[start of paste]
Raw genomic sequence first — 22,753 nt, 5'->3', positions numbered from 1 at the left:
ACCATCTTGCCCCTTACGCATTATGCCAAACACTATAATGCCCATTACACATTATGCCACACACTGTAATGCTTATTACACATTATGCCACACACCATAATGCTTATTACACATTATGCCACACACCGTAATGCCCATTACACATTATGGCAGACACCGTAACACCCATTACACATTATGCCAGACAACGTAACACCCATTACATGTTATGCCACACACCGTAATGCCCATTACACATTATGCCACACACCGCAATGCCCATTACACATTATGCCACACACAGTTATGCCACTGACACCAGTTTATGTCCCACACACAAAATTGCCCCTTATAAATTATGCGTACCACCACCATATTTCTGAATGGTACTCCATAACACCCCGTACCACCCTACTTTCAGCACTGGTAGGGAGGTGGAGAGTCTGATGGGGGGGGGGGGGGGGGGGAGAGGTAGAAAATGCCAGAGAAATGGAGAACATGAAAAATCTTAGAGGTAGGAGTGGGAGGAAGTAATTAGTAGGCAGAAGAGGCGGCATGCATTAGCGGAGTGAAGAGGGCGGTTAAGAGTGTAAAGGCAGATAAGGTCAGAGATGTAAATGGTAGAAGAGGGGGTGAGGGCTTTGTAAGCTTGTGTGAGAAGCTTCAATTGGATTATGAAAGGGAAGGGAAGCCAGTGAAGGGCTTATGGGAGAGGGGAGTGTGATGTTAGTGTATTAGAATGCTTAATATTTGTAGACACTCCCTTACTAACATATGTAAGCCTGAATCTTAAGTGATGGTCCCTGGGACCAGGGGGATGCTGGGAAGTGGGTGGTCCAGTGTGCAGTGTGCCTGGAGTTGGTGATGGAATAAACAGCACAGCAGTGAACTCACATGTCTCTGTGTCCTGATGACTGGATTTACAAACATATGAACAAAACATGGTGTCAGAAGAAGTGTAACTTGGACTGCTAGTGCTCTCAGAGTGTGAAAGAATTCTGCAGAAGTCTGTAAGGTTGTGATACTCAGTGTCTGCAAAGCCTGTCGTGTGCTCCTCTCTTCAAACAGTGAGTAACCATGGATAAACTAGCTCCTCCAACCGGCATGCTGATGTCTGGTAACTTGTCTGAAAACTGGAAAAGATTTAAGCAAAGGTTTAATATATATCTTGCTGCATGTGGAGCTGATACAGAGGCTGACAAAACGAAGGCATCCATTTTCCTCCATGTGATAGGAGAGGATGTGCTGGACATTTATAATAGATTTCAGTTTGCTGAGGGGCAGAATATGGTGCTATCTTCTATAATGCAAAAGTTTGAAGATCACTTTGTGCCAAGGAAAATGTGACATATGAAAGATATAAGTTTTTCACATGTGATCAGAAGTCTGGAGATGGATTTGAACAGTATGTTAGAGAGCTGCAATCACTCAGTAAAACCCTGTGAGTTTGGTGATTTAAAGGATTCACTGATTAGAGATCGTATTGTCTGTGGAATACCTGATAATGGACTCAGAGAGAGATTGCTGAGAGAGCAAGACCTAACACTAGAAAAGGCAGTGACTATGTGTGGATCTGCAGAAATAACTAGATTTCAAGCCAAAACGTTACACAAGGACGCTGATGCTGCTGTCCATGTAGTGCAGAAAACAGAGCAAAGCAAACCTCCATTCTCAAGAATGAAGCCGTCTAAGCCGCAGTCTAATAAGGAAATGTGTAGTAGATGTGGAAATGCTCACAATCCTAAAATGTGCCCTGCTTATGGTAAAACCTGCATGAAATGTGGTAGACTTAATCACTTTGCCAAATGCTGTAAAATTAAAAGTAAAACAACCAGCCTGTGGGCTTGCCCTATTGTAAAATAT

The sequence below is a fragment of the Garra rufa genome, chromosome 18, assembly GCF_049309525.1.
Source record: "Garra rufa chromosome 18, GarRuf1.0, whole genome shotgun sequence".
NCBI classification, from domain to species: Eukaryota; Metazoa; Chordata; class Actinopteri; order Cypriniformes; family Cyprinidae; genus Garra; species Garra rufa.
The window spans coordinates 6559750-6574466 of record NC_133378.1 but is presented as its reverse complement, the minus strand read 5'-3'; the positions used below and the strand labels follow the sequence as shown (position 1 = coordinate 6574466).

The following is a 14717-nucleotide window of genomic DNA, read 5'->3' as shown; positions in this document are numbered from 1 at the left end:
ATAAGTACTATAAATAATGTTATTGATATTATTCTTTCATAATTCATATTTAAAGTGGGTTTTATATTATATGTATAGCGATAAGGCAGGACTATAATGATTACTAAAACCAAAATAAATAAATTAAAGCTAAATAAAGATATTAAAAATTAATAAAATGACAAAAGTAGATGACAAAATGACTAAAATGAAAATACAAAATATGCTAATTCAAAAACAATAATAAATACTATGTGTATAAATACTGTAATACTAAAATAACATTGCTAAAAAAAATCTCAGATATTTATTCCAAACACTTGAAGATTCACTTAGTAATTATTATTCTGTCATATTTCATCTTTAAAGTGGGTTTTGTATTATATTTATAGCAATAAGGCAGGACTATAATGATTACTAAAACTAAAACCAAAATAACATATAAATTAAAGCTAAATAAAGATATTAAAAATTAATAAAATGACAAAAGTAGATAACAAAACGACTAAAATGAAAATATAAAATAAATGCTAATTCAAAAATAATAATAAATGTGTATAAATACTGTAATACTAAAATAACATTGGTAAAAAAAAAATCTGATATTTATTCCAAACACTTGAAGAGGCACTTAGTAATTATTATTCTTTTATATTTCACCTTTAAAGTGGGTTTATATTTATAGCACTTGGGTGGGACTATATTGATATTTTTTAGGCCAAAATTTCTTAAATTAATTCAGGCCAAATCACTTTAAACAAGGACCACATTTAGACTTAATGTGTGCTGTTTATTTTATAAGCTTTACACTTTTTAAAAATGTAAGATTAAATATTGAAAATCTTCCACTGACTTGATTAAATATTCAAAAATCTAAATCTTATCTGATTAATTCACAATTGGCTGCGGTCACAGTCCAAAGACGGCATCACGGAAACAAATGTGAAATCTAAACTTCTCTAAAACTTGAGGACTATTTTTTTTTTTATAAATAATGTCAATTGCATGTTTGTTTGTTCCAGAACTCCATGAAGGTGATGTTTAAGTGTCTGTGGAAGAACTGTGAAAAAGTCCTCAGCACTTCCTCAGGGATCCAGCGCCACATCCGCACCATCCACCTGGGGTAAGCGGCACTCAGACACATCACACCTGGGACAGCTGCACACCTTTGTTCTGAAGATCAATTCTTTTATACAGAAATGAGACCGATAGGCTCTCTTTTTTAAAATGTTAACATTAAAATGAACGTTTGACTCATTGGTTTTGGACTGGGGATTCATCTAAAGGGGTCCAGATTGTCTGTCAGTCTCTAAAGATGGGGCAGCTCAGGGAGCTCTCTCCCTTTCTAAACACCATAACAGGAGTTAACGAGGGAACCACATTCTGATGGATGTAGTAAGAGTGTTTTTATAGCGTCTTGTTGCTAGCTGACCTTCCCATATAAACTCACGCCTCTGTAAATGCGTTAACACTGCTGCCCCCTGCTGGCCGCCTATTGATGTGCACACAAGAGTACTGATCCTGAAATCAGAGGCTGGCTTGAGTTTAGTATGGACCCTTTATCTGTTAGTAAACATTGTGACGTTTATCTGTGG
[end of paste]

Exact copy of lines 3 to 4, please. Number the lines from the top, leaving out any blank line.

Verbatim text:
The sequence below is a fragment of the Garra rufa genome, chromosome 18, assembly GCF_049309525.1.
Source record: "Garra rufa chromosome 18, GarRuf1.0, whole genome shotgun sequence".